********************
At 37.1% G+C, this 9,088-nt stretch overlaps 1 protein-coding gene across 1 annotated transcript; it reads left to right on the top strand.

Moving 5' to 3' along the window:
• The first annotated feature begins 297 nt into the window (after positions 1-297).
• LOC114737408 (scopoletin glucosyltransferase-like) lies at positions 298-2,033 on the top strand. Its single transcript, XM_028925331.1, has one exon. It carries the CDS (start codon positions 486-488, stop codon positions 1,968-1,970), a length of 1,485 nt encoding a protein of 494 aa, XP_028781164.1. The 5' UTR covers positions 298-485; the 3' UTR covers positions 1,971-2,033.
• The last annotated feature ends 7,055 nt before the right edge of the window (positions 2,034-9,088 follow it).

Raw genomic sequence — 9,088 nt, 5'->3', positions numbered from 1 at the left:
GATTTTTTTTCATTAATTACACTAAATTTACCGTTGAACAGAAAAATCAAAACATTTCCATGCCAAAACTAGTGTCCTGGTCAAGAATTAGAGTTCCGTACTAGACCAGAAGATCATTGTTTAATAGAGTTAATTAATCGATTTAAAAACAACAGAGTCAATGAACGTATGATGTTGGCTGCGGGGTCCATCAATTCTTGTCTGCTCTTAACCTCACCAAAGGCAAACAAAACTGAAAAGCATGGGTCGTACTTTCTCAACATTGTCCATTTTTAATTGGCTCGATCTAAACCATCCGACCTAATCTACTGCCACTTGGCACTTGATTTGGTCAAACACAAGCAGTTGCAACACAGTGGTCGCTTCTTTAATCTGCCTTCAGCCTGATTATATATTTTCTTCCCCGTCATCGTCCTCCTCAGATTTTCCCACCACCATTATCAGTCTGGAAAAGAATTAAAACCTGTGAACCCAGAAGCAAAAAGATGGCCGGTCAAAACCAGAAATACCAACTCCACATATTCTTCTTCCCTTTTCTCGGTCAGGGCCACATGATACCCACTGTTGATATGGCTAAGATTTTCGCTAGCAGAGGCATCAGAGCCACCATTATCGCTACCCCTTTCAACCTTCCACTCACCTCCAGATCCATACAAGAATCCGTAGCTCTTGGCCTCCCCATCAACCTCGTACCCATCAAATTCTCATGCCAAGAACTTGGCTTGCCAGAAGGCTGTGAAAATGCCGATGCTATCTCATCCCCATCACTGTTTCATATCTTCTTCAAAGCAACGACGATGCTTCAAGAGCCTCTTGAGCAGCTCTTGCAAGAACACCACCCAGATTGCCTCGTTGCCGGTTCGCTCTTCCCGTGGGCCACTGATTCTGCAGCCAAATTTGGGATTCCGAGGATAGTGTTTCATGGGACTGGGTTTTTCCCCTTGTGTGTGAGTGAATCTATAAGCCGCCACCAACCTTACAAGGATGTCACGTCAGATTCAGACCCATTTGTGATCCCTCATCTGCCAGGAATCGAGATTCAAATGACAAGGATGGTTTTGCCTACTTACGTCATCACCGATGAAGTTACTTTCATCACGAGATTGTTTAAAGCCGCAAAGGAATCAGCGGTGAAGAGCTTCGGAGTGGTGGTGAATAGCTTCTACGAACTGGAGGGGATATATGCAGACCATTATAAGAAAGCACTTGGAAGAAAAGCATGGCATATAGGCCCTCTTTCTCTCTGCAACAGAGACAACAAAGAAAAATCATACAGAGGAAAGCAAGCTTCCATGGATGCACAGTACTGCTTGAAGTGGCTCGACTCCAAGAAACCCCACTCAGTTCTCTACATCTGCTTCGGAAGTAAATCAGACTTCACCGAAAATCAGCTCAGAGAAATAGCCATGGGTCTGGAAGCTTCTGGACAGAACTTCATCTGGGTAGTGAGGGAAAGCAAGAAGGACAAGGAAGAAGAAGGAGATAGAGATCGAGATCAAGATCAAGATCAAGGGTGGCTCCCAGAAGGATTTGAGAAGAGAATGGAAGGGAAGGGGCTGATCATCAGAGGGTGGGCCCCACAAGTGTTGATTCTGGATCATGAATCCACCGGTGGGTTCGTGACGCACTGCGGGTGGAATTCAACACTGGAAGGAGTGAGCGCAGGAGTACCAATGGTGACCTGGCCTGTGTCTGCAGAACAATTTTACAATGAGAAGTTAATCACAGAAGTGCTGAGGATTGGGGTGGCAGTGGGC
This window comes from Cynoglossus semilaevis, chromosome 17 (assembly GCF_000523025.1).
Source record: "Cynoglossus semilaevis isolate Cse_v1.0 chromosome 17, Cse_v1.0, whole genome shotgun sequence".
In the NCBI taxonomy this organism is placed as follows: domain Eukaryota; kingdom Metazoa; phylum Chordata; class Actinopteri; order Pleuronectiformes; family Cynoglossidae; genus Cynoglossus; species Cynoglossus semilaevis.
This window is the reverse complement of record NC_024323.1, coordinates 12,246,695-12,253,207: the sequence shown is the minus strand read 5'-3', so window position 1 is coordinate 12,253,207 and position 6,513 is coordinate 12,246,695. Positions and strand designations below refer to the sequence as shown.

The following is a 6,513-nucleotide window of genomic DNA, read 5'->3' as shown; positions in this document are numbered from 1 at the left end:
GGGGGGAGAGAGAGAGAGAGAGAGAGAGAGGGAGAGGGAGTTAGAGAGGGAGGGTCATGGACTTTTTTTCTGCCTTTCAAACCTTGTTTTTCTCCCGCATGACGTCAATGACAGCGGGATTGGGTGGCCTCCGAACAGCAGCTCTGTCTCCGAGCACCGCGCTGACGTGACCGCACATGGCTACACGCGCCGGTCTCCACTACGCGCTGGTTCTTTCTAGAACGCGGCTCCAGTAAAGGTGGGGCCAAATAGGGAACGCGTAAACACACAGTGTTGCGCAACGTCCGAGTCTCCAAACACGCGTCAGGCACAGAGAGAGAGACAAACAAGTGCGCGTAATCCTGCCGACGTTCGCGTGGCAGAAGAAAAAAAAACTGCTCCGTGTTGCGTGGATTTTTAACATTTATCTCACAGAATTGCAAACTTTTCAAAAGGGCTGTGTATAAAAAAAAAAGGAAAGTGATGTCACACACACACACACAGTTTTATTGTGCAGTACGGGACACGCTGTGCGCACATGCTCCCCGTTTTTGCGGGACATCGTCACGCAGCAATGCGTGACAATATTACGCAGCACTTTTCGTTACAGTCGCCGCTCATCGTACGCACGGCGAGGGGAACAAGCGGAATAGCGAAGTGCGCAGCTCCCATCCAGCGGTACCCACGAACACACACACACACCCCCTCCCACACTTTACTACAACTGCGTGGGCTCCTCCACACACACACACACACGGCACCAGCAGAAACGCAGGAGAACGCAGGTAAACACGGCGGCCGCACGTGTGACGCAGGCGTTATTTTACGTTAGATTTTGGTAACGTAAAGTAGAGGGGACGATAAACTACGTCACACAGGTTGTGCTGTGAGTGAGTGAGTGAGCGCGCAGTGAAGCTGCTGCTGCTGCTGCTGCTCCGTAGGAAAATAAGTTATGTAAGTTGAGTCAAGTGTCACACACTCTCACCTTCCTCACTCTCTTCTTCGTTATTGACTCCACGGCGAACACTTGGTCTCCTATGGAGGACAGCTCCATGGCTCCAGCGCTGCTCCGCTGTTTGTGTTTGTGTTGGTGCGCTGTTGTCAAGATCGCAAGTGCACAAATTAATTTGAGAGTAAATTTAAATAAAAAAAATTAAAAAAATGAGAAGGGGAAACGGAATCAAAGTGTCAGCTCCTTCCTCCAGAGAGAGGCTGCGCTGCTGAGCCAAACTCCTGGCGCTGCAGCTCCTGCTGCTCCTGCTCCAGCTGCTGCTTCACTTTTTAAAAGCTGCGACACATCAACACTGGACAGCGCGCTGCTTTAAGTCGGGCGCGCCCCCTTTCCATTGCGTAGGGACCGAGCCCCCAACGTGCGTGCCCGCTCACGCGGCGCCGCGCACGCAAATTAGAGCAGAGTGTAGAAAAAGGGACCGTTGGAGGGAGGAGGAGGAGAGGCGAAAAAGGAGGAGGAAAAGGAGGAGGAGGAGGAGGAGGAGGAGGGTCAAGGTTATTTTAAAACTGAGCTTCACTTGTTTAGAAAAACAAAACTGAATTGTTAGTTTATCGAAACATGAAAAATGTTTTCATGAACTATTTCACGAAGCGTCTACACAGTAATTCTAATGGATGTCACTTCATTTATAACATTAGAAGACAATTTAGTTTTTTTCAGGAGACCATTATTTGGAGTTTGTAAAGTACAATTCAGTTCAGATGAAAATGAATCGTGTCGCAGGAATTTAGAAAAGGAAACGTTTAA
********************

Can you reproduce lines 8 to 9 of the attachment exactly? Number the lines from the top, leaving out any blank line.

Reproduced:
This window comes from Cynoglossus semilaevis, chromosome 17 (assembly GCF_000523025.1).
Source record: "Cynoglossus semilaevis isolate Cse_v1.0 chromosome 17, Cse_v1.0, whole genome shotgun sequence".